The second category, called the separated flow SF model, considers the effect of finite rates of transport between the phases and, hence, can model practical sprays with finite size droplets. It is noted in Faeth that the behauior of individual drops in a spray must be examined in order to assess the validity of LHF models and to undertake SF models. This involues drop-life-history computations to yield the size, velocity, temperature, and composition of individual drops as a function of position in the pow.

Small Mach number flow is almost always considered so that kinetic energy and viscous dissipation are negligible, Gravity effects, droplet deformation, radiation, Defour energy flux, and mass diffusion due to pressure and temperature gradients are all usually neglected. The multicomponent gas-phase mixture is assumed to behave as an ideal gas. Phase equilibrium usuaIly described by the Clausius-Clapeyron equation is assumed at the single-component dropletgas interface.

Gas-phase density and thermophysical parameters are generally considered variable. Liquid-phase viscosity is generally taken as variable but density and other properties are typically taken to be constant. Spherically Symmetric Vaporization of a Fuel Drop.

For droplet evaporation in a stagnant medium, the spherically symmetric continuous phase motion is Stefan convection in the radial direction. The liquid phase motion is also spherically symmetric. The droplet surface regresses into the liquid. At moderate pressures, the gas phase may be. Hubbard et al. The results are developed by solving transient one-dimensional problems for the continuous and dispersed phases.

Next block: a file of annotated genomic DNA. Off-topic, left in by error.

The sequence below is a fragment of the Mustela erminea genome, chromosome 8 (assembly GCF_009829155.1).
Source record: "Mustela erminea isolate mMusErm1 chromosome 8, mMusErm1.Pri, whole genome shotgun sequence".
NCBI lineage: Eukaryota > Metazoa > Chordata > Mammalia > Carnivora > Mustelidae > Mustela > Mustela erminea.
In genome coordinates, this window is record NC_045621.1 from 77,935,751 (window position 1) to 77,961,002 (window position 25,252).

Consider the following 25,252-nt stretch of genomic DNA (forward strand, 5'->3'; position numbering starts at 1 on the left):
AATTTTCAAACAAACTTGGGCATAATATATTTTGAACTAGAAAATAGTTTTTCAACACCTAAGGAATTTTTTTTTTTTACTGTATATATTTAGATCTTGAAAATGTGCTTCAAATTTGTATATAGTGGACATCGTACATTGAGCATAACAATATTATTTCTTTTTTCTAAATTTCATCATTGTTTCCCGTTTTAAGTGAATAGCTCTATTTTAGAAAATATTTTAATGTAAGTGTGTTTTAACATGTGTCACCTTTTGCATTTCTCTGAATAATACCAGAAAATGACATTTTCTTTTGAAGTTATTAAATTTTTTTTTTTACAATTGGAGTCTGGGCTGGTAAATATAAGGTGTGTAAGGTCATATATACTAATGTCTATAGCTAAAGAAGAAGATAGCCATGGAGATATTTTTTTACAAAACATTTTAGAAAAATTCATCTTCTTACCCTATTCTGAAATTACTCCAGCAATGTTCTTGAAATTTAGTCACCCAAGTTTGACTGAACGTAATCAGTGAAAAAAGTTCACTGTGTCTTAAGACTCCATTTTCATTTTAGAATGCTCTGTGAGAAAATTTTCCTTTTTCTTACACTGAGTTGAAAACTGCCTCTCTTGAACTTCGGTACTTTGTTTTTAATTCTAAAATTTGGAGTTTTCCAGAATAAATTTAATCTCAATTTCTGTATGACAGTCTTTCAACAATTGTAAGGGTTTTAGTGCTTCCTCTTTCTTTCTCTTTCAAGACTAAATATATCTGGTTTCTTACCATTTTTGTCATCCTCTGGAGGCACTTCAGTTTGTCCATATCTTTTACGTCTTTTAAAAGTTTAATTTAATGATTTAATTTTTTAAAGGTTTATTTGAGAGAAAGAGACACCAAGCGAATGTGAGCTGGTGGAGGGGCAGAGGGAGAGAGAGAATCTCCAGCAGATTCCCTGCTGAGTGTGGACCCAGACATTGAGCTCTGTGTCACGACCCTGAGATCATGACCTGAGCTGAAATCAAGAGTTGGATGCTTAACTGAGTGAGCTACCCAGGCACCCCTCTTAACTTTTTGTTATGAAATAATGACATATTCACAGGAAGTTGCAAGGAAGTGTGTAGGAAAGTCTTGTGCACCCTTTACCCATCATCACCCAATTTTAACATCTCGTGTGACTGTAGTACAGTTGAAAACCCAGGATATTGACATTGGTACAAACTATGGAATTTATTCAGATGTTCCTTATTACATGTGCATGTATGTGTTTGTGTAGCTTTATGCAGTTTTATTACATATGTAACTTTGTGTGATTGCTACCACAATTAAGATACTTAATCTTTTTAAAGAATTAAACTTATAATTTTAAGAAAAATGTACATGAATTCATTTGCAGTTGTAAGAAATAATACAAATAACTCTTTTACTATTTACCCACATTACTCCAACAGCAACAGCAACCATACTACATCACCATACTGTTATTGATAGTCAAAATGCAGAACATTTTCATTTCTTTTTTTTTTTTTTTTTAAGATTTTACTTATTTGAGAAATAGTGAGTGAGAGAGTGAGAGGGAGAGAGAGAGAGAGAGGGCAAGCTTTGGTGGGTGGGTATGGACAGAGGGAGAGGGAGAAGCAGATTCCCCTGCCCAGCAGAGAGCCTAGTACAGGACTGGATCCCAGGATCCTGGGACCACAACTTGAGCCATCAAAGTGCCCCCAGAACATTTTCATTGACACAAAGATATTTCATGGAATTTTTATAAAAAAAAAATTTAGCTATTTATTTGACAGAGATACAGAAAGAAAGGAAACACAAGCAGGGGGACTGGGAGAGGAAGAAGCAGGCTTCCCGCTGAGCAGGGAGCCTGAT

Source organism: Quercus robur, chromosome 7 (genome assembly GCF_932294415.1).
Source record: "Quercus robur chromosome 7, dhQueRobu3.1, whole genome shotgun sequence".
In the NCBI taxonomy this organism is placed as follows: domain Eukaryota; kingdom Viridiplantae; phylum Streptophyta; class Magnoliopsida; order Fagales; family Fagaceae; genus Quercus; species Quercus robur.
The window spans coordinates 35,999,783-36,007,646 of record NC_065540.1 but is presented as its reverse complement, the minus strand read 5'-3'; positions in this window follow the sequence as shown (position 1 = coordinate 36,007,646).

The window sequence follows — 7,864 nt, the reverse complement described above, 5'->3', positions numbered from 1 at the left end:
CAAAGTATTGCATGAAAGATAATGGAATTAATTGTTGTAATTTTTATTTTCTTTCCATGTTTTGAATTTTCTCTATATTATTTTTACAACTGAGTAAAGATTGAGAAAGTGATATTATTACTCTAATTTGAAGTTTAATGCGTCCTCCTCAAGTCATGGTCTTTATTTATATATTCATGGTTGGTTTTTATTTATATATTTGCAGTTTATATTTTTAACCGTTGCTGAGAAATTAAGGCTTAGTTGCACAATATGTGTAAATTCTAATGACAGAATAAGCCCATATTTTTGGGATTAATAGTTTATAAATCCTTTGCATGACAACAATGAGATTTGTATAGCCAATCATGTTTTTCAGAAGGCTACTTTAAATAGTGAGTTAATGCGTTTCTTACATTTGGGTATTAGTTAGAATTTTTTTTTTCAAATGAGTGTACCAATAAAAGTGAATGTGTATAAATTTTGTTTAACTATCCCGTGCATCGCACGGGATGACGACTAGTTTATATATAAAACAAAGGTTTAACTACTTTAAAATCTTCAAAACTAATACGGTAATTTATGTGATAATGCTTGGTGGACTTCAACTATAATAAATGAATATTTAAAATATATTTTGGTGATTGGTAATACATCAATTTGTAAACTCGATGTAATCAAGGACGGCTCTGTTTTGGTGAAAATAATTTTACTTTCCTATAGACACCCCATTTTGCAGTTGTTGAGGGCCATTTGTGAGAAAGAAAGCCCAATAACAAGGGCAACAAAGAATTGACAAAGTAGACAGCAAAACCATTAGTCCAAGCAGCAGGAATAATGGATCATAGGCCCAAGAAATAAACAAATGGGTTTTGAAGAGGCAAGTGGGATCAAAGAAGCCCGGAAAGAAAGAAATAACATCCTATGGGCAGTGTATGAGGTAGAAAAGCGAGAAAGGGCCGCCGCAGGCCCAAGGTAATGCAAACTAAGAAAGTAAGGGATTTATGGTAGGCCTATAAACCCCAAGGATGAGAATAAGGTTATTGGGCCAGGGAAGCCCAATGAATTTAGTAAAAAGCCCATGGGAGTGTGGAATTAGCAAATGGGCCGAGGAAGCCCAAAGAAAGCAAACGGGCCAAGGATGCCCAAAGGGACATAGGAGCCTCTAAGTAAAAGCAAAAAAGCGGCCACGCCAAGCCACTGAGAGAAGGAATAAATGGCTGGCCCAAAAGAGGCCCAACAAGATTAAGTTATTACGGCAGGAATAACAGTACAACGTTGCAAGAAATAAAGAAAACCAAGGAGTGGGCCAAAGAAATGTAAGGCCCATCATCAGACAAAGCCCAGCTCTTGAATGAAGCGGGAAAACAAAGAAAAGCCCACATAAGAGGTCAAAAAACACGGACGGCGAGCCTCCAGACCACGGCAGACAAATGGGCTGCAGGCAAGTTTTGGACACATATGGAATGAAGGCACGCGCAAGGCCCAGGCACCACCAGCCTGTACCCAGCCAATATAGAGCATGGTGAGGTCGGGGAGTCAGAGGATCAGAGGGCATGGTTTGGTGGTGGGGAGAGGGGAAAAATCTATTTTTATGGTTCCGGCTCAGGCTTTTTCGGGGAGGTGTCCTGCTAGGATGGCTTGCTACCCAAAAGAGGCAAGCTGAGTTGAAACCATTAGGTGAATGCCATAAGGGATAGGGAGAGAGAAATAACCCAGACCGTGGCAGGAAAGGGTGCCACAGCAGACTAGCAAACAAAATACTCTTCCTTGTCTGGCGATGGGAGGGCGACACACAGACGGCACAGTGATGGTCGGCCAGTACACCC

Spherically symmetric vaporization in the presence of an exothermic reaction in the continuous phase between the fuel vapor and a suitable reactant is discussed in a number of articles [, These articles contain details in regard to the following. At the liquid-vapor interface, the energy balance is:. The position of the flame zone for a thin flame may be determined from:. The solution to the transient energy equation for the liquid phase will provide the necessary relation between the interface temperature and the liquid heating rate. The liquid temperature would continue to rise until the wet bulb temperature Twbis reached heat flux entering the liquid, G, ceases.

With an underestimated surface temperature, however, the corresponding heat flux to the drop during the early period is overestimated, and the droplet is ultimately predicted to vaporize at a faster rate compared to the solution of the diffusion limit model. In this case, if the thermal diffusion across the thin layer is regarded as negligible, the vaporization rate is predicted by yet another d 2 law but with a lower absolute value of the slope on a time plot []. During spray combustion in devices such as liquid-fueled rocket engines and diesel engines, the evaporation of droplets may occur at pressures near or above the critical pressure of the fuel.

Under these conditions, many effects that are assumed negligible at low and moderate ambient pressures need t o be reevaluated. Such effects include the transient character of the gas phase, nonideal gas phase behavior, the real gas effect on the heat of vaporization, the vapor-liquid equilibrium condition at the droplet surface, and the solubility of the ambient gas into the liquid phase.

Jia and Gogos [ l O l , have numerically investigated the spherico-symmetric vaporization of an n-hexane droplet into nitrogen environment for ambient pressures of 1 to atm and ambient temperatures of to K. The papers include discussions of important earlier work. In the. Dimensionless droplet lifetime with ambient pressure: a Low and moderate ambient temperatures and b high ambient temperatures.

Reproduced with permission from Jia and Gogos [loll. The second paper focuses on gas solubility. The droplet lifetime dependence on ambient pressure and temperature has been predicted. At the lowest temperature considered K , the droplet lifetime increases monotonically with ambient pressure in the pressure range investigated. At a higher ambient temperature, it exhibits a maximum with ambient pressure. At supercritical pressures, the droplet surface temperature keeps rising throughout its lifetime.